Two pairs of primer were designed to amplify the UL1 and UL22 gene respectively, which encode the gL and gH of DEV respectively. The two pairs of primer for amplifying UL1 gene are seen in Table 1 as UL1-1F/1R and UL1-2F/2R respectively. The other two pairs of primer for amplifying UL22 gene are also shown in Table 1 as UL22-1F/1R and UL22-2F/2R respectively. The DEV CHv DNA was used as template. The PCR was performed with 10 μL mixture as reactions containing 5 μL PrimeSTAR (premix) DNA polymerase, 0.2 μL each of primer at the concentration of around 5 nmol/OD, 0.4 μL DNA template at the concentration of 280 ng/μL, and 4.2 μL H2O. Then, the PCR amplification was performed in pre-denaturation at 98 °C for 2 min, denaturation at 98 °C for 10s, annealing at 55 °C for 30s, extension at 72 °C for 30s, and final extension at 72 °C for 10 min after 30 cycle repeats.
Expression vectors pET-32a(+), pEGFP-C, pDsRED-N, pCMV-Flag and pCMV-Myc were available in the laboratory. After digested with both EcoRI and HindIII restriction enzymes respectively, the truncate DEV UL1 gene and vector pET-32a(+) were both linked to the recombinant expression plasmid pET-32a(+)-UL1t with solution I ligase. Plasmids pEGFP-N-gH and pDsRED-N-gL were constructed in the same way as above by digestion with EcoRI and KpnI, while the plasmid pCMV-Flag-gL was constructed by digestion with EcoRI and SalI, and pCMV-Myc-gH with EcoRI and XhoI. Once these plasmids were constructed successfully, they were identified by restriction enzyme digestion and nucleotide sequencing.
Mouse polyclonal antibody against DEV CHv gL was prepared with purified UL1t protein, and identified by both indirect immunofluorescence and western-blotting respectively, which was detailed in the next section. The anti-Flag mouse and anti-Myc rabbit polyclonal antibodies (Beyotime Institute of Biotechnology, China) were available in the laboratory.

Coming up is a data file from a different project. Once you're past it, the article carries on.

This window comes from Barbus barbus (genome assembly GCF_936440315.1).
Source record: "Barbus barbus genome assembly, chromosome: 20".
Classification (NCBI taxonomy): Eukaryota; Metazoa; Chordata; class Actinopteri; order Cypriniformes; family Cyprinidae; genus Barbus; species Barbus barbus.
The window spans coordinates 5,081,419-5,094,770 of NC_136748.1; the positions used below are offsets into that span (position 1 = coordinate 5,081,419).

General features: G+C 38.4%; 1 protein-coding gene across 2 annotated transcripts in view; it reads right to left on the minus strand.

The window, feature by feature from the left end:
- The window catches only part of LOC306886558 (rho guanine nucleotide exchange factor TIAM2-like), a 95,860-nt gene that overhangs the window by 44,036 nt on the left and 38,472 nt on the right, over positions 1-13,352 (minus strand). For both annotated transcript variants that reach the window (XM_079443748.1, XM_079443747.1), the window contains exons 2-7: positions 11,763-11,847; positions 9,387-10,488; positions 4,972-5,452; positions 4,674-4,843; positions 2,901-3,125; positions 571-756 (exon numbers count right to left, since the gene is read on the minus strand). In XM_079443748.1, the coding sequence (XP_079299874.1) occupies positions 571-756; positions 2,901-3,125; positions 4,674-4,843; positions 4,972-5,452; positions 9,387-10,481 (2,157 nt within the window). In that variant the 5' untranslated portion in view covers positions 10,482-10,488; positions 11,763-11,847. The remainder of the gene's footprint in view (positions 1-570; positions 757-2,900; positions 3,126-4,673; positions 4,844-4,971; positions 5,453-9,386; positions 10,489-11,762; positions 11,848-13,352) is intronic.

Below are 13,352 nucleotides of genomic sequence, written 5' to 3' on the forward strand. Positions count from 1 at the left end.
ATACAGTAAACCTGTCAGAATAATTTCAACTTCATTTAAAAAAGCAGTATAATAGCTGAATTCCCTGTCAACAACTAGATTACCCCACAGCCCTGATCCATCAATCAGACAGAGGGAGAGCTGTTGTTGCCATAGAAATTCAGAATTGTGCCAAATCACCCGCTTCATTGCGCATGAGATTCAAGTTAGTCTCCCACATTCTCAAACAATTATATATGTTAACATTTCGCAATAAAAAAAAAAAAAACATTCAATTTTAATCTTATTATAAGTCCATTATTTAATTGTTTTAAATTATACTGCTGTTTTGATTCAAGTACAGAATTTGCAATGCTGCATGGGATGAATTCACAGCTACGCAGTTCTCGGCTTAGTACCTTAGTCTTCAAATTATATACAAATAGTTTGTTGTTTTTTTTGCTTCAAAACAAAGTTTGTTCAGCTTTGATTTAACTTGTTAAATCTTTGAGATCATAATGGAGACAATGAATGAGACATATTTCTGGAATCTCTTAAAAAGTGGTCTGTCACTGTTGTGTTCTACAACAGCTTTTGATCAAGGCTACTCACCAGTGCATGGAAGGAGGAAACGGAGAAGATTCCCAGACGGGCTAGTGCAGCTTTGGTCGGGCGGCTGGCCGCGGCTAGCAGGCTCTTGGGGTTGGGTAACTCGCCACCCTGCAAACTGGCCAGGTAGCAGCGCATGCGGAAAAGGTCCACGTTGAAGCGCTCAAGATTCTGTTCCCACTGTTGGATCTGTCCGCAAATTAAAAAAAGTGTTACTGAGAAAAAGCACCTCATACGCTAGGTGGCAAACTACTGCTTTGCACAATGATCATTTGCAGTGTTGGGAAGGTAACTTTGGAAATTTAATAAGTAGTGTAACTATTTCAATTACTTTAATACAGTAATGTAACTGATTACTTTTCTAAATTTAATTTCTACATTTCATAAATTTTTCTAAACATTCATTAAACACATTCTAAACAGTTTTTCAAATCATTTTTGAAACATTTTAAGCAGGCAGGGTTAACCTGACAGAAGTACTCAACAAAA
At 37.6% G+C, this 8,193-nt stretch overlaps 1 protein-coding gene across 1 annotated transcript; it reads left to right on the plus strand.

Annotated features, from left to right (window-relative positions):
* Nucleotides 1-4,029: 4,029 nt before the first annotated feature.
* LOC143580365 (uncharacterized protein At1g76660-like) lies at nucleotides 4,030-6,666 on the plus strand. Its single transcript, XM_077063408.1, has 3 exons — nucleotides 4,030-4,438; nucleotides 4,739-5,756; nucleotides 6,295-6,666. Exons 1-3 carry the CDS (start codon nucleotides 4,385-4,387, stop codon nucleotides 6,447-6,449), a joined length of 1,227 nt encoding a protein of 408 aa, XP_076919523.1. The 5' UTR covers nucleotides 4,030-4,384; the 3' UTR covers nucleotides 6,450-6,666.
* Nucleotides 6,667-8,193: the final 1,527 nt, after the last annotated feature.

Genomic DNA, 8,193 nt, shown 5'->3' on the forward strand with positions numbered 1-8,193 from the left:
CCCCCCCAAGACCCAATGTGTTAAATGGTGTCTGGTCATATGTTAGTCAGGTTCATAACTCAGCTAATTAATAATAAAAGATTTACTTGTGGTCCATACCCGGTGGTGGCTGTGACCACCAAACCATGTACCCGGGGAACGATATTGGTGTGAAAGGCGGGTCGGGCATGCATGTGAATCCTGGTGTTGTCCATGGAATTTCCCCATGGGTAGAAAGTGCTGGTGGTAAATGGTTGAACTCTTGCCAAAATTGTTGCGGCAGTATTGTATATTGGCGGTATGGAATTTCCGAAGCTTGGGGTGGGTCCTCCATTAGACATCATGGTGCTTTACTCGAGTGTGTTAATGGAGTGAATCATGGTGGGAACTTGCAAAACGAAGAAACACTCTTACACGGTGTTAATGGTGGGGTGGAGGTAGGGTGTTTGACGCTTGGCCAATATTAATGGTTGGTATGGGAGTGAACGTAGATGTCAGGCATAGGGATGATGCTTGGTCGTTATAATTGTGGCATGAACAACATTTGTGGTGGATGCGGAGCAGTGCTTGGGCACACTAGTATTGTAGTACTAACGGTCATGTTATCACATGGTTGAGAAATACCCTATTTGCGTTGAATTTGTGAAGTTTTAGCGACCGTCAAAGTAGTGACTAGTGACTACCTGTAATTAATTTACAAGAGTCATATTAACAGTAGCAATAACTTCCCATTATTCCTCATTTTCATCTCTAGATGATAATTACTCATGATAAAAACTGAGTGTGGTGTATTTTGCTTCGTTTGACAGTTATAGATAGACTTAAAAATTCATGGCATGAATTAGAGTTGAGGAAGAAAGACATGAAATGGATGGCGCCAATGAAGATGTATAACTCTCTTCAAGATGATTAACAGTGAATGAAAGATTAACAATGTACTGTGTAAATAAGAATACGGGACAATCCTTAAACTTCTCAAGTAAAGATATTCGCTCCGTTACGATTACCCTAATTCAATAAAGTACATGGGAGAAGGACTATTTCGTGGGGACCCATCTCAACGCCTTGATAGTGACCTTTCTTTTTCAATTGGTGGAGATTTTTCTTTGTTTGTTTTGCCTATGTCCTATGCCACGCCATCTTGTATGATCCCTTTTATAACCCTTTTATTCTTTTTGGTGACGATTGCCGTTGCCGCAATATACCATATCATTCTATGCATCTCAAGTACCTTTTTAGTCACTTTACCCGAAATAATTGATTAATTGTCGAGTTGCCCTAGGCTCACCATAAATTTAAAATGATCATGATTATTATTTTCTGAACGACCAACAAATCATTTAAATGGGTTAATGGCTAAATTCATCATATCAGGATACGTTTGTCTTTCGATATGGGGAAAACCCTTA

Cells culture and transfection
COS-7 cell lines, available in the laboratory, were cultured in DMEM supplement with 10% FBS at 37 °C in 5% CO2 incubator. Mixture of transfection reagent containing recombinant plasmids, DMEM, Lipofectainine 3000 and P3000 (Invitrogen, USA) were used to transfect COS-7 cells with 6-well plates. 250 μL of the transfection reagent was seeded into each well of 6-well plates containing COS-7 cells at densities of 78–80%. DMEM was supplemented in each well up to 2 mL with 2% FBS. Then, the cells were cultured at 37 °C in 5% CO2 incubator.
Preparation of DEV CHv anti-gL mouse polyclonal antibody
Recombinant plasmid pET-32a(+)-UL1t was transformed into E. coli Rosetta and induced to expression for 2 h, 3 h, 4 h and 5 h with 1 mM IPTG at 37 °C to ensure the best induced time, and induced to expression with 0.2, 0.4, 0.6, 0.8, 1.0 mM IPTG at 37 °C for 4 h to ensure the best concentration of IPTG. Then, UL1t protein was induced with 0.6 mL IPTG at 37 °C for 4 h following purified with nickel agarose to bind with the His-tag of the pET-32a(+)-UL1t plasmid. Finally, the purified UL1 protein was confirmed by SDS-PAGE analysis (data not shown). Four male Kunming mice (Chengdu Dashuo Laboratory Animal Technology Co., Ltd) around 18-22 g of 6 weeks old were immunized with purified UL1t protein for four times at 4r week intervals. After immunization, the serum containing anti-gL polyclonal antibody was collected, and the euthanasia via cervical dislocation of mice was performed according to the Canadian Council on Animal Care (CCAC) guidelines and the American Veterinary Medical Association (AVMA) guidelines.